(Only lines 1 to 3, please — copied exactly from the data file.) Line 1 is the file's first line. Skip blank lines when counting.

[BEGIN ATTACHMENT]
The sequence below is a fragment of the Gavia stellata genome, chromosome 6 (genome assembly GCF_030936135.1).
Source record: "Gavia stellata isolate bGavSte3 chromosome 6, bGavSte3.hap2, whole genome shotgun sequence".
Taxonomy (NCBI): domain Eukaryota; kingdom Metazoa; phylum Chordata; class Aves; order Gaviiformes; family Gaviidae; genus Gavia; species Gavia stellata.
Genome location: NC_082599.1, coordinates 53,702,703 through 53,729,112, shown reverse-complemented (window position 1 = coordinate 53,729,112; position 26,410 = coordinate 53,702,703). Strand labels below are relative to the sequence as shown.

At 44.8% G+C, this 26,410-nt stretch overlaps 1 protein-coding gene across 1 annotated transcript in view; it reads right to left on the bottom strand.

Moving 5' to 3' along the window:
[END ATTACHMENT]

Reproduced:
The sequence below is a fragment of the Gavia stellata genome, chromosome 6 (genome assembly GCF_030936135.1).
Source record: "Gavia stellata isolate bGavSte3 chromosome 6, bGavSte3.hap2, whole genome shotgun sequence".
Taxonomy (NCBI): domain Eukaryota; kingdom Metazoa; phylum Chordata; class Aves; order Gaviiformes; family Gaviidae; genus Gavia; species Gavia stellata.